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- Author or Editor: Aaron Balli x
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Objective—To evaluate a modified posterior rhinomanometric method for clinical application in dogs.
Animals—15 healthy Beagles and 8 Bulldogs (4 healthy and 4 with respiratory problems).
Procedures—Rhinomanometry was performed 3 times within a 15-minute period in anesthetized dogs.Transnasal pressure (PNA) and nasal resistance (RNA) were determined by use of artificial airflow (adjusted for body weight) for inspiration (PNAin and RNAin, respectively) and expiration (PNAout and RNAout). Procedures were repeated for the Beagles 7 days later.
Results—For the Beagles, mean ± SD of PNAin for both days (0.162 ± 0.042 kPa) was significantly lower than PNAout (0.183 ± 0.053 kPa). Similarly, RNAin (1.47 ± 0.41 kPa/[L/s]) was significantly lower than RNAout (1.64 ± 0.46 kPa/[L/s]). Pairwise comparison of values for PNA and RNA for the 2 days revealed no significant difference. Repeatability of the method (estimated as within-day variation) for RNA was ± 0.19 kPa/(L/s), whereas variation between the days was ± 0.36 kPa/(L/s) for RNAin and ± 0.44 kPa/(L/s) for RNAout. The 4 clinically normal Bulldogs had RNA values ranging from 1.69 to 3.48 kPa/(L/s), whereas in the 4 Bulldogs with respiratory problems, RNA ranged from 9.83 to 20.27 kPa/(L/s).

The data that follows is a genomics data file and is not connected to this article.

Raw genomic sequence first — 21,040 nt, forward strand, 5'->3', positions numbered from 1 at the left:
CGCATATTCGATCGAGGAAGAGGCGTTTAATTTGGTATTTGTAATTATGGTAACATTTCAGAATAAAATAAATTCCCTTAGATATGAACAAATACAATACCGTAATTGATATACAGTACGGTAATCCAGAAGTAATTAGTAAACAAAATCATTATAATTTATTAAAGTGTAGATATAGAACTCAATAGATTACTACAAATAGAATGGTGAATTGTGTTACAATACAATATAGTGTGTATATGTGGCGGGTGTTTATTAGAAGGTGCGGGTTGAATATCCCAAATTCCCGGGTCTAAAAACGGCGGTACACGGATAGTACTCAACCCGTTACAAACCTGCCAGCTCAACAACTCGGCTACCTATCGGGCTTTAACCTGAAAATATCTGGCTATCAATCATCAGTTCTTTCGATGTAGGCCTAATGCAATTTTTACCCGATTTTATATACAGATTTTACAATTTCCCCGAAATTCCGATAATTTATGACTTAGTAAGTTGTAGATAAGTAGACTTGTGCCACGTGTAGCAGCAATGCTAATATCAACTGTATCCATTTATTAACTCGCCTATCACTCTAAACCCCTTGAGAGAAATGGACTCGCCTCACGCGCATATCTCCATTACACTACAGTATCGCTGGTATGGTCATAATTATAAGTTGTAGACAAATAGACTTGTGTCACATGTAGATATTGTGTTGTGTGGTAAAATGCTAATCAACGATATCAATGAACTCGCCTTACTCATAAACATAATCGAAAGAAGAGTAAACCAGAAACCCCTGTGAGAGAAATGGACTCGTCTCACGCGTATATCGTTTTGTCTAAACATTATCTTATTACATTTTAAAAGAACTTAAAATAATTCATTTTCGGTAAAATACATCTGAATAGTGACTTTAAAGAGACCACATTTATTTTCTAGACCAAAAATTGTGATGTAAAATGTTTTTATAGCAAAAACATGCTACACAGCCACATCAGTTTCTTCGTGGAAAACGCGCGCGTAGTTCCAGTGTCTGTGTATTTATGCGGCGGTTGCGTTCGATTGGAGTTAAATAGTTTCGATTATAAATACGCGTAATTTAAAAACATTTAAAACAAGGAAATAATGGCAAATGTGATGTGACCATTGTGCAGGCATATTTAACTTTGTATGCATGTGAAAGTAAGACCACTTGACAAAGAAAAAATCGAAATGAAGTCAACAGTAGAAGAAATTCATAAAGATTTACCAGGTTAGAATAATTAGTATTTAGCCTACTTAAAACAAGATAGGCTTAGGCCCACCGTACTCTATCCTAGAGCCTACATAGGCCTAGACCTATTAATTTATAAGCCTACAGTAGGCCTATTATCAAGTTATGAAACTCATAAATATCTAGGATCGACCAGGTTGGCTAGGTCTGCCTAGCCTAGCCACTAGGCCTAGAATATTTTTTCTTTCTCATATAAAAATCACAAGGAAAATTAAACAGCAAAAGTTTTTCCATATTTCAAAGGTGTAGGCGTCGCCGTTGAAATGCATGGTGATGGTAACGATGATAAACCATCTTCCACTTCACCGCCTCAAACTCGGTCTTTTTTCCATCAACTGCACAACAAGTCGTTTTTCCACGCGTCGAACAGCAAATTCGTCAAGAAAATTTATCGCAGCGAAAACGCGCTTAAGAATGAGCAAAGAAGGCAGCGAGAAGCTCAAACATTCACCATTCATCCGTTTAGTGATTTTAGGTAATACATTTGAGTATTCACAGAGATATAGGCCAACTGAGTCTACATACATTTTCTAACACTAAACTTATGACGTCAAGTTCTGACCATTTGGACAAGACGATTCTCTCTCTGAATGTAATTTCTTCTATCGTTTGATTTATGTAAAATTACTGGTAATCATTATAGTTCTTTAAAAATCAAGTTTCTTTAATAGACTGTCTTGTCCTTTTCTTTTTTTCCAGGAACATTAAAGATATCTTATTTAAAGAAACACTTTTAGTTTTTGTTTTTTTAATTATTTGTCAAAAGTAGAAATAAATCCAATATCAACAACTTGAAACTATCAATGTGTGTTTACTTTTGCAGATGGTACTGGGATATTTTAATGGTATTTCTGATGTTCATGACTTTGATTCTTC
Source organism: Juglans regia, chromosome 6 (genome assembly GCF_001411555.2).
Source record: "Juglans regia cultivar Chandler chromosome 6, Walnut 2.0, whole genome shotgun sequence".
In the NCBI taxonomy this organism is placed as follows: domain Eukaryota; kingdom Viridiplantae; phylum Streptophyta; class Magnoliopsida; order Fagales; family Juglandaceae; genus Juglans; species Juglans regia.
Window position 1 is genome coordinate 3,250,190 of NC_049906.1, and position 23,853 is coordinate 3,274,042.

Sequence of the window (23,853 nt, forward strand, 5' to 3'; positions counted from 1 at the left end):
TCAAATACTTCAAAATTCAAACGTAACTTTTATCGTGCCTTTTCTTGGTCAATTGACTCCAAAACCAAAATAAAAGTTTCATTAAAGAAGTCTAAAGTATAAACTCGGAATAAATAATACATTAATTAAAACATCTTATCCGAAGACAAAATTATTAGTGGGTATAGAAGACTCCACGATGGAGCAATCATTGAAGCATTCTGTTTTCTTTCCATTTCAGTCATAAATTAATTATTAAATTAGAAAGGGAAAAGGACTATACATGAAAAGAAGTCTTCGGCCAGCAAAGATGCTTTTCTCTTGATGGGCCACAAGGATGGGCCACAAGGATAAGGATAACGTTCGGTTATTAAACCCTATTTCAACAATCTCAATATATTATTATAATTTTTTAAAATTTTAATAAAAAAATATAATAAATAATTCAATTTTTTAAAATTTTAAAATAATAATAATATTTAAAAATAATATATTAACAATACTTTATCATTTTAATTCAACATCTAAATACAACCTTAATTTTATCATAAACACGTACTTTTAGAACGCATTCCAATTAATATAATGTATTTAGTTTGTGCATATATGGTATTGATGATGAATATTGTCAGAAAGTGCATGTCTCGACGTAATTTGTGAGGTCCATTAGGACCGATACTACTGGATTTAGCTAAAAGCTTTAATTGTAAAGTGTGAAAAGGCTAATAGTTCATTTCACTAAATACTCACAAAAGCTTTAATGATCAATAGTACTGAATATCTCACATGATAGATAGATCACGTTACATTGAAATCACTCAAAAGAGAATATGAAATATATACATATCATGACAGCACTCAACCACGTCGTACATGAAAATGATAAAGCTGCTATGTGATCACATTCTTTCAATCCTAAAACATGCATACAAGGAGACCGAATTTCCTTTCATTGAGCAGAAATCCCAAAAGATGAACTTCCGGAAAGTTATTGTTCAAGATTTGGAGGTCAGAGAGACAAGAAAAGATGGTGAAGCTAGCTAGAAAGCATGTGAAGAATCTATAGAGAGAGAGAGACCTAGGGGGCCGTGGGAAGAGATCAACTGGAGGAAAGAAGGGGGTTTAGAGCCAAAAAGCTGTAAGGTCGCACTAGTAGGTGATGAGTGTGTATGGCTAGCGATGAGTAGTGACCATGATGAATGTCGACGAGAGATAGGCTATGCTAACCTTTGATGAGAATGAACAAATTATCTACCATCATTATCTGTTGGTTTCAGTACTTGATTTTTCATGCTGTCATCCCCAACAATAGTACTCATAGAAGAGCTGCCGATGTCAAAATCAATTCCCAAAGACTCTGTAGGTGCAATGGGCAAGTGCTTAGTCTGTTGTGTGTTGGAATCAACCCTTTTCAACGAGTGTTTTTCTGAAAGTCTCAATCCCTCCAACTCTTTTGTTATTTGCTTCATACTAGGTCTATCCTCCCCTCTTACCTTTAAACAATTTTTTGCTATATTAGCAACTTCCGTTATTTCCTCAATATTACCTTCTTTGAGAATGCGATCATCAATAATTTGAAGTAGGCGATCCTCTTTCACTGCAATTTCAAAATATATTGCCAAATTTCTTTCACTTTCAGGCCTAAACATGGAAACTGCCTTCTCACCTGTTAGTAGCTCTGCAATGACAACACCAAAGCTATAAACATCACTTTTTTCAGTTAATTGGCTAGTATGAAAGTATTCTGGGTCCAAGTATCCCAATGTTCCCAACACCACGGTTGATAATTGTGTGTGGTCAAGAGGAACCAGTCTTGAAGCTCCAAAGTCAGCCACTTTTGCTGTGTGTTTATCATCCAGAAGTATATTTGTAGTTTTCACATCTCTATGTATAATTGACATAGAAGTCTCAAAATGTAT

Conclusions and Clinical Relevance—RNA is inversely dependent on body size and nonlinearly associated with airflow. We propose that RNA in dogs should be determined for airflows standardized on the basis of body size. The PNA and RNA in Beagles can be measured with sufficient repeatability for clinical use and nasal obstructions are detectable.